Banff National Park offers some of the most stunning trails and day hikes. If you’re a backpacker trying to make your dollars last the good news is, they are free! All you need is some good shoes, and to pack some water and food for the day….. and just in case maybe some bear spray.
Its best to wait till late June to take on some of these trails, any earlier and the trails tend to be muddy and you may run into some snow.
With many trails ranging from Easy to Difficult we have listed some of our favourites.
Johnson Lake – Easy
Length: 3 km loop
Hiking time: 1 hour
Elevation gain: minimal
Trailhead: Johnson Lake day-use area, off Lake Minnewanka Road.
Description: Walking in a counter-clockwise direction, the trail winds through a lush montane forest before emerging at the far end of Johnson Lake. From this point, views extend across the water to the distinctive profile of Cascade Mountain. To complete the circuit around the lake, the trail crosses open slopes, passes some of Alberta’s oldest Douglas fir trees, and detours around a shallow bay where waterfowl are often sighted.
Stewart Canyon – Easy
Length: 1.5 km, one way
Hiking time: 40 minute round trip
Elevation gain: no elevation gain
Trailhead: Lake Minnewanka day-use area, off Lake Minnewanka Road
Description: From the day-use area, follow the Lake Minnewanka shoreline to the Stewart Canyon trailhead kiosk. This low-elevation trail leads to a bridge spanning the smooth walls of Stewart Canyon, through which the Cascade River flows into Lake Minnewanka. But there’s no rush to reach the canyon—along the way are pebbly beaches strewn with driftwood and a number of enticing picnic spots.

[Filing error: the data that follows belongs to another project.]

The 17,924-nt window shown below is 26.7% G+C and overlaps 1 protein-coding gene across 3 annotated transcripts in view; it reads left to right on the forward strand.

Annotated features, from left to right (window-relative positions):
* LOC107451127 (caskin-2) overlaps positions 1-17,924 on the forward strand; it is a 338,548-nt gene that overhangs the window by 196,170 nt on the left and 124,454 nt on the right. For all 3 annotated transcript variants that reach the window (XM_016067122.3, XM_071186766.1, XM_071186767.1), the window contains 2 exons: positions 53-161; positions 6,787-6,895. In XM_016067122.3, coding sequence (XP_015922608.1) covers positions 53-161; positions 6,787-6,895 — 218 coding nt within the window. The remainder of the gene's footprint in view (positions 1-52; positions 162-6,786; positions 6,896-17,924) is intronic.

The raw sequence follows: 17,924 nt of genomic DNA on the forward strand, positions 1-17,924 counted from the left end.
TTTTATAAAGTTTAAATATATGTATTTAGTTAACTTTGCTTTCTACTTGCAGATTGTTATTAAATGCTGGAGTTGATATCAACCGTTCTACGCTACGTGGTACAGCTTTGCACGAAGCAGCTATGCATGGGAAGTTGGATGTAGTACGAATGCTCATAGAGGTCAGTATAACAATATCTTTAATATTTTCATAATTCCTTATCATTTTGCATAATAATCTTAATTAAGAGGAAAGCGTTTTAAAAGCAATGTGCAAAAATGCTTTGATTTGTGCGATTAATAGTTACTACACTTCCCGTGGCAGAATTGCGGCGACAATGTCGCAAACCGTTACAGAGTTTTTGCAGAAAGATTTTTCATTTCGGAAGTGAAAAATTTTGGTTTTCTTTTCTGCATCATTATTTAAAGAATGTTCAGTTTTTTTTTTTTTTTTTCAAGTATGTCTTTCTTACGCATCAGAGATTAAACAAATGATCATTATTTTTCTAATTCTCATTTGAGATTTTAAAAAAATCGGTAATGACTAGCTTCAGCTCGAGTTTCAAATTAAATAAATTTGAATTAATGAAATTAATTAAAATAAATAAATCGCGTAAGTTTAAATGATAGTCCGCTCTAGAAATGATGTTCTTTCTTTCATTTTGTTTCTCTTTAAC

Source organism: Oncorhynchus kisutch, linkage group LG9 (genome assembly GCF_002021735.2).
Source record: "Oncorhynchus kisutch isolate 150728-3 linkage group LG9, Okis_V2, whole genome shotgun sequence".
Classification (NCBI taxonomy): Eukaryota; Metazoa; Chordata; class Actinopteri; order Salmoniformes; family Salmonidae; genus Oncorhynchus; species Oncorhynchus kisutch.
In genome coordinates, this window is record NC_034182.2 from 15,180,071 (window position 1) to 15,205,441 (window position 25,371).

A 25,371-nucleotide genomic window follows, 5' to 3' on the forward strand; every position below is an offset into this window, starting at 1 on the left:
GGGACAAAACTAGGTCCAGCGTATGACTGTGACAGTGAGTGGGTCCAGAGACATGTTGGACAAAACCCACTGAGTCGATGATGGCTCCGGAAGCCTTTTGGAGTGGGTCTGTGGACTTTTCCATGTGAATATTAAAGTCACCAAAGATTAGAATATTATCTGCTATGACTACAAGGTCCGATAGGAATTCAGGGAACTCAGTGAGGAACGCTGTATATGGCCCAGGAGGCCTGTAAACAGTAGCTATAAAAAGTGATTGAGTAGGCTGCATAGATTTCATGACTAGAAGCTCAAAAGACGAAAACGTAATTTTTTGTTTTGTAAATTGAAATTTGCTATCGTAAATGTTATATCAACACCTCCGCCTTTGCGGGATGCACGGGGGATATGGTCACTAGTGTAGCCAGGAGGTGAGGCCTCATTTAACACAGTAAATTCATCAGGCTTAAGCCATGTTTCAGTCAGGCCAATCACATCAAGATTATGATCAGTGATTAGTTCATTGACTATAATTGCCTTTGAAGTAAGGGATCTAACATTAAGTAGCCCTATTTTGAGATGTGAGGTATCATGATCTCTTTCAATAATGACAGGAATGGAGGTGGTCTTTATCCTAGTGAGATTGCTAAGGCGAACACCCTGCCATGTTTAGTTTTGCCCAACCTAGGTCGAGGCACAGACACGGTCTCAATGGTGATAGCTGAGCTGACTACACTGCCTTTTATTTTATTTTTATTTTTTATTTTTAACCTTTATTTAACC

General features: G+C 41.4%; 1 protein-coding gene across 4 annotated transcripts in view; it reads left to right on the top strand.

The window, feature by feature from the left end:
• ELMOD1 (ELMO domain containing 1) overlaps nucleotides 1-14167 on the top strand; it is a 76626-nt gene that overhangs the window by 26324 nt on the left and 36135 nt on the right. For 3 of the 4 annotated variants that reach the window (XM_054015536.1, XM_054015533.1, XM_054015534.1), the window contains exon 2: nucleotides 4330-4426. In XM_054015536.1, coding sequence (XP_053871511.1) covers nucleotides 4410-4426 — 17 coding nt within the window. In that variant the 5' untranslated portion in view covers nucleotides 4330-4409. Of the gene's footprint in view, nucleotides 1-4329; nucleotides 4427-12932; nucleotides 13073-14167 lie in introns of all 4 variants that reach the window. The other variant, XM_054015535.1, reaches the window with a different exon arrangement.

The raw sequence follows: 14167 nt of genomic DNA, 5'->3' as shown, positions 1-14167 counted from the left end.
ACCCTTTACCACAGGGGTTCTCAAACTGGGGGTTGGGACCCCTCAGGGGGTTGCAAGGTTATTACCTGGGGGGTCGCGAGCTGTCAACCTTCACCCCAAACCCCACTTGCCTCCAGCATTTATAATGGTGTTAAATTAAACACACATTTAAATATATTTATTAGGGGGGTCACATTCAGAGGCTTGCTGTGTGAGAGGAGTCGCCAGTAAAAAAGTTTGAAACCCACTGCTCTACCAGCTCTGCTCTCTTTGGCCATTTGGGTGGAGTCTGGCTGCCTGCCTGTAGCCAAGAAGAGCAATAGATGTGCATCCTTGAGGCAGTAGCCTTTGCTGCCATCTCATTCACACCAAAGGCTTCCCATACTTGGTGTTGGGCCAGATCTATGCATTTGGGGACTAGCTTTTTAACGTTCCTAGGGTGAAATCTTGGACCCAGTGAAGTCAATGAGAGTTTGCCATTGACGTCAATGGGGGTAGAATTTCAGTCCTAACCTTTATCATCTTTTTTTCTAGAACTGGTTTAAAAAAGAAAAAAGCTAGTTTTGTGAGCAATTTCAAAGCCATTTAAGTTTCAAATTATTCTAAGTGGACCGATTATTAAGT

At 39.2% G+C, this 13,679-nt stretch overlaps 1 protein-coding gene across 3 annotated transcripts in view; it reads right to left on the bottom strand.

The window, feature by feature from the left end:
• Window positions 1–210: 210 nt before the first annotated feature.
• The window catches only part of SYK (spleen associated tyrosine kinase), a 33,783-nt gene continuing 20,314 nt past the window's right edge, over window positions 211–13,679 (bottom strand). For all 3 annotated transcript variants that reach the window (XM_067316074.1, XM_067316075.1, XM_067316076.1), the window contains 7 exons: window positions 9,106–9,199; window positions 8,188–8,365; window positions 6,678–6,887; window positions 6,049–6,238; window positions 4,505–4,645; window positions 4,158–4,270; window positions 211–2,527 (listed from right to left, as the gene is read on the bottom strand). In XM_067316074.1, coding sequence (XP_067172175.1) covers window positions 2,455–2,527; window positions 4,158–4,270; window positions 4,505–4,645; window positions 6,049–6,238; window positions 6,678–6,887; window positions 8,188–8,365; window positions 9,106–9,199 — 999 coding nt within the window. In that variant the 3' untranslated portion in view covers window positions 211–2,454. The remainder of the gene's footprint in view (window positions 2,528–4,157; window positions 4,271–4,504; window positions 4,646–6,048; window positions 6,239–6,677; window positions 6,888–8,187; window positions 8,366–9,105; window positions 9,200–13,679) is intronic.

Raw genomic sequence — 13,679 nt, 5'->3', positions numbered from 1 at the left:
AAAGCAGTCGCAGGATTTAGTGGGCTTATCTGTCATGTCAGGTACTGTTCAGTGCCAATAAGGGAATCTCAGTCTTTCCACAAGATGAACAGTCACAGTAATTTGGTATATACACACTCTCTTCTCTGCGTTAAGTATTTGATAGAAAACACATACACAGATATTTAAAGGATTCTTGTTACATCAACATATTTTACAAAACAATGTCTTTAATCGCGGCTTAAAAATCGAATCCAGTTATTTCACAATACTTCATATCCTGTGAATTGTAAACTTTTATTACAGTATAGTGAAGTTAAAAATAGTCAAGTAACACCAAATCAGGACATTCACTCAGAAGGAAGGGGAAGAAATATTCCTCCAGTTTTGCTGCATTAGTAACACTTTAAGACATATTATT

Healy Pass – Moderate
Length: 9 km one way
Hiking time: 6 to 7 hour round trip
Elevation gain: 655 m
Trailhead: Sunshine Village parking lot behind the main gondola station
Description: This trail follows sparkling Healy Creek to its source amid open meadows above the treeline. Wildflowers bloom profusely from mid-July to late August, and in late September scattered alpine larch turn a magnificent golden yellow.
Cory Pass Loop – Difficult
Length: 13 km loop
Hiking time: 6 hour round trip
Elevation gain: 915 m
Trailhead: Fireside day-use area, off the Bow Valley Parkway (Hwy 1A)
Description: The strenuous uphill trek to Cory Pass from the Bow Valley Parkway takes around two hours. It is worthwhile for the unobstructed view of Mount Louis, an imposing limestone monolith that rises from the forested valley floor far below. Rather than returning to the trailhead from the pass, energetic hikers have the option of descending into the Gargoyle Valley before returning to their vehicles via Edith Pass. Route finding can be challenging beyond Cory Pass.
Find More Great Trails at Parks Canada